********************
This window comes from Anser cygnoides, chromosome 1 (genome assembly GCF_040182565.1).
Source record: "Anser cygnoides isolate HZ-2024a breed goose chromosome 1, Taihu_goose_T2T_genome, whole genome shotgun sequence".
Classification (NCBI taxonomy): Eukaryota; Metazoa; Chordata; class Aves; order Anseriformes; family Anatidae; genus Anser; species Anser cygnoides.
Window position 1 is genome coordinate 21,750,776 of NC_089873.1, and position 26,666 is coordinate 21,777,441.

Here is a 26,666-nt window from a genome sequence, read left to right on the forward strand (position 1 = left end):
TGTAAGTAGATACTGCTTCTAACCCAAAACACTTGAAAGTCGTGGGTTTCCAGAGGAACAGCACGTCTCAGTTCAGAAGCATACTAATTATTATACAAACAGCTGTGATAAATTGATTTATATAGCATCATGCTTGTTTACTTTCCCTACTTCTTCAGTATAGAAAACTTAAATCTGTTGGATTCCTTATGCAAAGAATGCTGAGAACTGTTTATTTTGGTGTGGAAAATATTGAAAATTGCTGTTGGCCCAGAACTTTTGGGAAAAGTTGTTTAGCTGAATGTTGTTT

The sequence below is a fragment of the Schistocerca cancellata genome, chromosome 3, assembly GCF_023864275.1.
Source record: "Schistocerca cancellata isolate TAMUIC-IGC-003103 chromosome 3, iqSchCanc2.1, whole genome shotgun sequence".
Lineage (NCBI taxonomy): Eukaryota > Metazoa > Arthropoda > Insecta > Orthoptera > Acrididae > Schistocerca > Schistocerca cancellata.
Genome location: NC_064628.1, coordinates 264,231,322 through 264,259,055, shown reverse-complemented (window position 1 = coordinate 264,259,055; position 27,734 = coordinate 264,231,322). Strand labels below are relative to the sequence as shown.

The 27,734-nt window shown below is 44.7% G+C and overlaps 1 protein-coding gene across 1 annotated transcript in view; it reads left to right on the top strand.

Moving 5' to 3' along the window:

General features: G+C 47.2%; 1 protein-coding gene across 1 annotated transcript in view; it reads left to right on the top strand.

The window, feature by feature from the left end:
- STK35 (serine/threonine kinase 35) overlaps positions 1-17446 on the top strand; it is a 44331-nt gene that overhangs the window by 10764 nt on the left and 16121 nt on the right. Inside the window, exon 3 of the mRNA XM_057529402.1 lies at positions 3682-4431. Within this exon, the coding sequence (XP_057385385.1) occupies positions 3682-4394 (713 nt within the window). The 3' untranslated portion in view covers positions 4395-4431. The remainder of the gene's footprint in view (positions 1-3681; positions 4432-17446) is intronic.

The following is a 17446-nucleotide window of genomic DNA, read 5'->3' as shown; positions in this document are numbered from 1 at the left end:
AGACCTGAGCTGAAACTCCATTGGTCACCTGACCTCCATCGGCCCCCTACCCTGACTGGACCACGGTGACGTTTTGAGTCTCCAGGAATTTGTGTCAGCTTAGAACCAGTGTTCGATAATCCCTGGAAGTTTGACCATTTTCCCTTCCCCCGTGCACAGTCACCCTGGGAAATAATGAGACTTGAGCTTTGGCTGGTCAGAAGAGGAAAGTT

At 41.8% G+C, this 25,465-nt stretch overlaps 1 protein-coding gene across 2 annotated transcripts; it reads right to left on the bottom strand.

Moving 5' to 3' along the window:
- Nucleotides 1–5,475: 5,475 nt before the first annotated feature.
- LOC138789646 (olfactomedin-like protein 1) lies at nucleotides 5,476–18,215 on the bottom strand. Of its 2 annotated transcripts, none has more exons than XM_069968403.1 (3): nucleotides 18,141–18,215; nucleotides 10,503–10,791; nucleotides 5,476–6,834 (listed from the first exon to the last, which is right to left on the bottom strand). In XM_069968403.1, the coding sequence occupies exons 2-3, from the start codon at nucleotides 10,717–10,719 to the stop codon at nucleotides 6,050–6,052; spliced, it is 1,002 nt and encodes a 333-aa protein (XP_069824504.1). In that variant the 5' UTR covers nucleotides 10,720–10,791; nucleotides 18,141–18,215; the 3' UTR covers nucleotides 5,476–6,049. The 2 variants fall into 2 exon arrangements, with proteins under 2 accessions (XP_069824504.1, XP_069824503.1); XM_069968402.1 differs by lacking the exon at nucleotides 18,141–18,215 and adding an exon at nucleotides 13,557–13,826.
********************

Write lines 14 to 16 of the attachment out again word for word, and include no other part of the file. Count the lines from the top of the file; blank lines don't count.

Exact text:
The window, feature by feature from the left end:
- STK35 (serine/threonine kinase 35) overlaps positions 1-17446 on the top strand; it is a 44331-nt gene that overhangs the window by 10764 nt on the left and 16121 nt on the right. Inside the window, exon 3 of the mRNA XM_057529402.1 lies at positions 3682-4431. Within this exon, the coding sequence (XP_057385385.1) occupies positions 3682-4394 (713 nt within the window). The 3' untranslated portion in view covers positions 4395-4431. The remainder of the gene's footprint in view (positions 1-3681; positions 4432-17446) is intronic.

The following is a 17446-nucleotide window of genomic DNA, read 5'->3' as shown; positions in this document are numbered from 1 at the left end: